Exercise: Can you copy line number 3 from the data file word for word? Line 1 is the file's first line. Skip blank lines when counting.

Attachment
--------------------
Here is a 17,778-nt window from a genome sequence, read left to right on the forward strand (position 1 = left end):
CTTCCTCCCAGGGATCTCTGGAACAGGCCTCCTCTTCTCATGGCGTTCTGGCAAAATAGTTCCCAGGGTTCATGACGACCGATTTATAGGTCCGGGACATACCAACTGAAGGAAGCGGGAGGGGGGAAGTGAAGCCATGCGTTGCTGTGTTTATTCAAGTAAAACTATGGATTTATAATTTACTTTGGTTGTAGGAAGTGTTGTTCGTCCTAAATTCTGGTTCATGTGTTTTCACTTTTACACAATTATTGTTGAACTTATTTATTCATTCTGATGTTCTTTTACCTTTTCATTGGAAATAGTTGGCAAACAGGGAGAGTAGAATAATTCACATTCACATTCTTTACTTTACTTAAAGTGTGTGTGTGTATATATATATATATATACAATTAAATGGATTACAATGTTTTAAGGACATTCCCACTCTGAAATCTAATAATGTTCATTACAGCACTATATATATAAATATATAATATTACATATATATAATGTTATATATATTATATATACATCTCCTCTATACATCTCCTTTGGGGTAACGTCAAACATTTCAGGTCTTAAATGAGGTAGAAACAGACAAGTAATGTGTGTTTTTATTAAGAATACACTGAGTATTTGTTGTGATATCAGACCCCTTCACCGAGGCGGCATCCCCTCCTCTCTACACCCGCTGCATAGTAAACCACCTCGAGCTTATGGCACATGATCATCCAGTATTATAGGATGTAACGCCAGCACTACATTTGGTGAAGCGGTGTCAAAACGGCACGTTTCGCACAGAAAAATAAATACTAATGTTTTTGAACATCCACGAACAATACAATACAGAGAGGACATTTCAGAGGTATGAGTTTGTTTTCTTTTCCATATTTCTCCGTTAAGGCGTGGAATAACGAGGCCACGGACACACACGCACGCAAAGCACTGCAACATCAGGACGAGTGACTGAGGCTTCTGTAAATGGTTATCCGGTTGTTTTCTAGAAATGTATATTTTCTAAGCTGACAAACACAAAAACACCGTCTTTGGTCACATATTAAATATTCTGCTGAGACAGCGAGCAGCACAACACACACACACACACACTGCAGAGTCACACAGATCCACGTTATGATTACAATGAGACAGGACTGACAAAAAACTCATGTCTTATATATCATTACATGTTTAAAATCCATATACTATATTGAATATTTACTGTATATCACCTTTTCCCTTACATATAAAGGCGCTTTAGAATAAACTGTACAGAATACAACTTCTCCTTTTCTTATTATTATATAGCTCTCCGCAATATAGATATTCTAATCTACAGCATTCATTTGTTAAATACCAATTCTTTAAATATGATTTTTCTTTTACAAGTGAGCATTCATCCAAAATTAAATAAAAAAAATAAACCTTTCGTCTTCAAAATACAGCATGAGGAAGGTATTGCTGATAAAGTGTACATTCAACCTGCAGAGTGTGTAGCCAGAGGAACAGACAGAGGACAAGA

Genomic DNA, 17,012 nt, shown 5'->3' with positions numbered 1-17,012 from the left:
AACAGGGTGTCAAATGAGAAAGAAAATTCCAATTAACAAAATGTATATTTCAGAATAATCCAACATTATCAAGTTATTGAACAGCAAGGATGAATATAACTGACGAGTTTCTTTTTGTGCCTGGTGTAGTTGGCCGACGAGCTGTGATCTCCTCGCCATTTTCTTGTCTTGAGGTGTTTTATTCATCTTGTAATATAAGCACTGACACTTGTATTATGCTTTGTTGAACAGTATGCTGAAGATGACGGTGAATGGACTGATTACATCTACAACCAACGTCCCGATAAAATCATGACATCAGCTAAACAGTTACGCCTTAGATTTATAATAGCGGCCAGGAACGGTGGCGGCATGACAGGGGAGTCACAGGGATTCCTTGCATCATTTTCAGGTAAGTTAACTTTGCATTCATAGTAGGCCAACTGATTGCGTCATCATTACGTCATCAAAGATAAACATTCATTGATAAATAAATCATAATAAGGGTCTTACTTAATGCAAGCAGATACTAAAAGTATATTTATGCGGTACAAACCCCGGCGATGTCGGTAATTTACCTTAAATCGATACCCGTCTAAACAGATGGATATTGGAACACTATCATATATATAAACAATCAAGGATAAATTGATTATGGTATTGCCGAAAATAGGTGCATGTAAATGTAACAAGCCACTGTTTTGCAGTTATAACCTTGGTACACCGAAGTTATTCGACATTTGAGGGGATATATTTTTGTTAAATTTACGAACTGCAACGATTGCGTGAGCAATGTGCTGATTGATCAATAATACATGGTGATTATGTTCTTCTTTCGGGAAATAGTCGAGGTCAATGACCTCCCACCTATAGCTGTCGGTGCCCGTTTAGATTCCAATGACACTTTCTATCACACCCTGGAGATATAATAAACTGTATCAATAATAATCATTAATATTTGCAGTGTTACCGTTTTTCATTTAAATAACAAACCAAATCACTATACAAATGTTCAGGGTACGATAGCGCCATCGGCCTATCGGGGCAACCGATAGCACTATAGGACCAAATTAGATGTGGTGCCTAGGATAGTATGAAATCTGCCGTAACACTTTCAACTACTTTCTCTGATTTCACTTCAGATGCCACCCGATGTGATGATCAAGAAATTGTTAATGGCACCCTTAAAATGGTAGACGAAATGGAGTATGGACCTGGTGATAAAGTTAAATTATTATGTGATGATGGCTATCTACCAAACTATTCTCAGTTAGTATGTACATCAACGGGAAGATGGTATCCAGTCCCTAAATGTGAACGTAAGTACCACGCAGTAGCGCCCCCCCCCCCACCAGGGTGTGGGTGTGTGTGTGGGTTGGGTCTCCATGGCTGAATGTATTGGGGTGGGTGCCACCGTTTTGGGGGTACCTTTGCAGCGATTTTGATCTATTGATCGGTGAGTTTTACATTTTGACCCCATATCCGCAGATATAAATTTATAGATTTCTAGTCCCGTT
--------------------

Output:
Genomic DNA, 17,012 nt, shown 5'->3' with positions numbered 1-17,012 from the left: